Remote medical care via communication devices is an aspect of technology that’s flourishing in modern health care. For elderly patients who live in remote locations or those with transport or mobility constraints, virtual consultations are a viable solution, granting them high-quality care in the comfort of their own homes. Accessing these services through devices such as a tablets or computers allows older patients to receive faster health care, which ultimately improves patient outcomes, reduces hospital admissions, and decreases emergency department visits.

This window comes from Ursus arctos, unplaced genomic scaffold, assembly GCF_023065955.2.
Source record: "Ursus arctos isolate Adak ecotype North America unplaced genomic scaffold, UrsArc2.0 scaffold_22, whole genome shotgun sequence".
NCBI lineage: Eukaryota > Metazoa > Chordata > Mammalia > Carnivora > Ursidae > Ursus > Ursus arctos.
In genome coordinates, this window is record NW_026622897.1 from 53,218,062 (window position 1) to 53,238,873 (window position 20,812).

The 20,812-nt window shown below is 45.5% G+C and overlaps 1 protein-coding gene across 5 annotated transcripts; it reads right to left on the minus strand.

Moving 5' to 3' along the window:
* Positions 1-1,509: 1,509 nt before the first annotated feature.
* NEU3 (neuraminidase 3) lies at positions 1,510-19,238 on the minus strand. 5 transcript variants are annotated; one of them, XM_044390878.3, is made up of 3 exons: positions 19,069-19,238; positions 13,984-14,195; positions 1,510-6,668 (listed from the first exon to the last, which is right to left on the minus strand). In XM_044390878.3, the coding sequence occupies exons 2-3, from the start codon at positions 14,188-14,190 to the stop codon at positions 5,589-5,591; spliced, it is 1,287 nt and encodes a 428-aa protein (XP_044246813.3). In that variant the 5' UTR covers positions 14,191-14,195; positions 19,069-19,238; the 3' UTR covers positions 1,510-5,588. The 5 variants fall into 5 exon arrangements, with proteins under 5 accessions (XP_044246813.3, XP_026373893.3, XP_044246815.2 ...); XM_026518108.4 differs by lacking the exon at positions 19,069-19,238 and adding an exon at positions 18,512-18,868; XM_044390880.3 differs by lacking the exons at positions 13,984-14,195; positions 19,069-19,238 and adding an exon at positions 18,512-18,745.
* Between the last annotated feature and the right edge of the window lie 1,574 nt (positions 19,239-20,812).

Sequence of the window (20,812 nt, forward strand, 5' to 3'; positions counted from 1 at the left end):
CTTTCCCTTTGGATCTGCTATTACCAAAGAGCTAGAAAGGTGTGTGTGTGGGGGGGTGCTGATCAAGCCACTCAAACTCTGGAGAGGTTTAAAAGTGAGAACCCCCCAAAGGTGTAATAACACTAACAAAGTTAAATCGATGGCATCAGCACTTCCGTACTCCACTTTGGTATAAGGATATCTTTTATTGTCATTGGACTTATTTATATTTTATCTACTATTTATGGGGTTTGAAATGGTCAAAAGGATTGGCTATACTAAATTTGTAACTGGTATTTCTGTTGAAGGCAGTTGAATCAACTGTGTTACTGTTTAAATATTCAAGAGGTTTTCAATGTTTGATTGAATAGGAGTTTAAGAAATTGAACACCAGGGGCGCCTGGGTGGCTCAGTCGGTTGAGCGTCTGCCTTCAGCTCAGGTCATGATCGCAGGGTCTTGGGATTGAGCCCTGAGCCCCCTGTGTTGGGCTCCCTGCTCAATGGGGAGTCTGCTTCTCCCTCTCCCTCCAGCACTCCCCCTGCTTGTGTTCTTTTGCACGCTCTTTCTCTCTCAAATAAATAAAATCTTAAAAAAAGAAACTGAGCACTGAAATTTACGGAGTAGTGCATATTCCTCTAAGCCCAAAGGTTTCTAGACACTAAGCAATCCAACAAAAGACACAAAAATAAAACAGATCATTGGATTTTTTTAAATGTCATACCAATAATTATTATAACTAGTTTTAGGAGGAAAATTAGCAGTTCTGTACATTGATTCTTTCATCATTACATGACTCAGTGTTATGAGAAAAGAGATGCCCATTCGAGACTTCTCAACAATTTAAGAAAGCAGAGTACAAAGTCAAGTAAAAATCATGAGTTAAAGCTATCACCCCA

Furthermore, telemedicine allows patients to receive care from specialists who might otherwise be unreachable. Since the elderly are at a higher risk of developing chronic conditions, giving them access to consultations with specialists is absolutely essential. And because virtual care services eliminate the need for travel and shorten consultation times, they can greatly reduce expenses for both patients and health care facilities.

Virtual Reality Systems
Evidence is showing that virtual reality (VR) systems play an important role in improving elder care. VR-enhanced systems simulate virtual worlds, which can offer incredible health benefits, particularly for patients who suffer from dementia. VR technology can stimulate the brain to reactivate neuropathways and limit distractions, thus aiding in the treatment of brain disorders such as Alzheimer’s disease.